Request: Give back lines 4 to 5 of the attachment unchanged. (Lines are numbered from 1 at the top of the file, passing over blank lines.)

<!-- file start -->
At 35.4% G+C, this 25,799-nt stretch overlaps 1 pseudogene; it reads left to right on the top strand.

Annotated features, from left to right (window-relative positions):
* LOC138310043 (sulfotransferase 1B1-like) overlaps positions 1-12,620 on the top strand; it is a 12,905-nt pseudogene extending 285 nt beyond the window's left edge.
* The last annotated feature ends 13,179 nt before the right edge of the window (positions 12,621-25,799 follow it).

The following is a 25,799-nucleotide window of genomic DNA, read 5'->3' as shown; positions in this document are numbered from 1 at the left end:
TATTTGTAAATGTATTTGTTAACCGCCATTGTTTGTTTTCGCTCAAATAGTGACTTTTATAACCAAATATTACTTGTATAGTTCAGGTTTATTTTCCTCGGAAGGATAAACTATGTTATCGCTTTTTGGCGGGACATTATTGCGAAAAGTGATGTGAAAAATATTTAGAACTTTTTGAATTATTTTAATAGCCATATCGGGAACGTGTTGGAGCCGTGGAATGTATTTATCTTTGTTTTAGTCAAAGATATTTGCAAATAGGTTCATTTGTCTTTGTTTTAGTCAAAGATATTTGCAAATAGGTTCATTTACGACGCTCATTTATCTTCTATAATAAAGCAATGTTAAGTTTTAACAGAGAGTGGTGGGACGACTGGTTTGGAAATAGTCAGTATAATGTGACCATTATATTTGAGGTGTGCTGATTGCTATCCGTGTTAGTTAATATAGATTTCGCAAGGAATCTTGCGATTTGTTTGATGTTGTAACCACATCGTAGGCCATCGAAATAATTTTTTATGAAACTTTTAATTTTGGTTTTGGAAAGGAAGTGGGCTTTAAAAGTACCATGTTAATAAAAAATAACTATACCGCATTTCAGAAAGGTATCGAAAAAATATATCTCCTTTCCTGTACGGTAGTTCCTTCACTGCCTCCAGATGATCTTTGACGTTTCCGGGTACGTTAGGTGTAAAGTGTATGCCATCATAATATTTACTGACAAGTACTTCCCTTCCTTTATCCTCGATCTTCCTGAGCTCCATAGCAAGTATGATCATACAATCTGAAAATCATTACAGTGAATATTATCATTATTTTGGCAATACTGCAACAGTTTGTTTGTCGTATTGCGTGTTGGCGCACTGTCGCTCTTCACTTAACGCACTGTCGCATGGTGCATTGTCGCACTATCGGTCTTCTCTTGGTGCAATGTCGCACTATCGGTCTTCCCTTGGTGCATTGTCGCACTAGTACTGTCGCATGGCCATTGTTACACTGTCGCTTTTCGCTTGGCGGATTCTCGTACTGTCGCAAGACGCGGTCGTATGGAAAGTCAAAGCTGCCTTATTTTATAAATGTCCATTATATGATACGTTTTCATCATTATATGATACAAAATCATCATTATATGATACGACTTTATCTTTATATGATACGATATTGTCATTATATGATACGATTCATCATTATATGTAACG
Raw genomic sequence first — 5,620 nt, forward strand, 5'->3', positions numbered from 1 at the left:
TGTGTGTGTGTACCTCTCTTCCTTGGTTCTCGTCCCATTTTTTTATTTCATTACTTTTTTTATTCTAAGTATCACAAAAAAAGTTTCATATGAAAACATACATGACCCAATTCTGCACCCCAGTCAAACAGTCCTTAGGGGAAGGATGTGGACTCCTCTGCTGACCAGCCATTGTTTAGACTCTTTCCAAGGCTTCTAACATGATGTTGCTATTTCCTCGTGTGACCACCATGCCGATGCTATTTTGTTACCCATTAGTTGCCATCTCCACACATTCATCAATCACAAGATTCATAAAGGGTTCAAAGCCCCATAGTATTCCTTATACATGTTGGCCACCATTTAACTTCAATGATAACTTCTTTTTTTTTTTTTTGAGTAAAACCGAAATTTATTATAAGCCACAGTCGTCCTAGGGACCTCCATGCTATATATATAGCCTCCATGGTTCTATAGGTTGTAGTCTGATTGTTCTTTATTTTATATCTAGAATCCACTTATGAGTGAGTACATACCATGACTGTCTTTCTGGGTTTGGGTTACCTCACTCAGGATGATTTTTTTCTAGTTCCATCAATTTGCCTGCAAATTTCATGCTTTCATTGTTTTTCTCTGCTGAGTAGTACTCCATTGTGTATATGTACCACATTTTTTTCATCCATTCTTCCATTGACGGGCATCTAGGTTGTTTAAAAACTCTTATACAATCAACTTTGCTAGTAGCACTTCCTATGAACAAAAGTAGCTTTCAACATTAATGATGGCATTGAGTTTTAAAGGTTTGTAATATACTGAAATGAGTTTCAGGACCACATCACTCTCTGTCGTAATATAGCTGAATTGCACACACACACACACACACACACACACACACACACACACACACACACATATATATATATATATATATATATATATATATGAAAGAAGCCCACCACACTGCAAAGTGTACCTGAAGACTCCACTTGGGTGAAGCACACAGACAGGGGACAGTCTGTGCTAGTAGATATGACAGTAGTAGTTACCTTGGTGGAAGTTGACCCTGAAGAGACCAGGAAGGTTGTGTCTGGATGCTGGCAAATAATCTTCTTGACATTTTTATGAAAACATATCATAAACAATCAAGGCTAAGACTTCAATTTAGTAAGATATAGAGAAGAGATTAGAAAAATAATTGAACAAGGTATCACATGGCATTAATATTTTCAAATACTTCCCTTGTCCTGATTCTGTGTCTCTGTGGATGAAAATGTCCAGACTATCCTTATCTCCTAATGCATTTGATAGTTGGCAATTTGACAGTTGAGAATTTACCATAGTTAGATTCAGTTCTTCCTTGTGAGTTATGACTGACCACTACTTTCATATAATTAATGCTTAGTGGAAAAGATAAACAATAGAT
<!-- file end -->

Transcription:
* The last annotated feature ends 13,179 nt before the right edge of the window (positions 12,621-25,799 follow it).

The following is a 25,799-nucleotide window of genomic DNA, read 5'->3' as shown; positions in this document are numbered from 1 at the left end: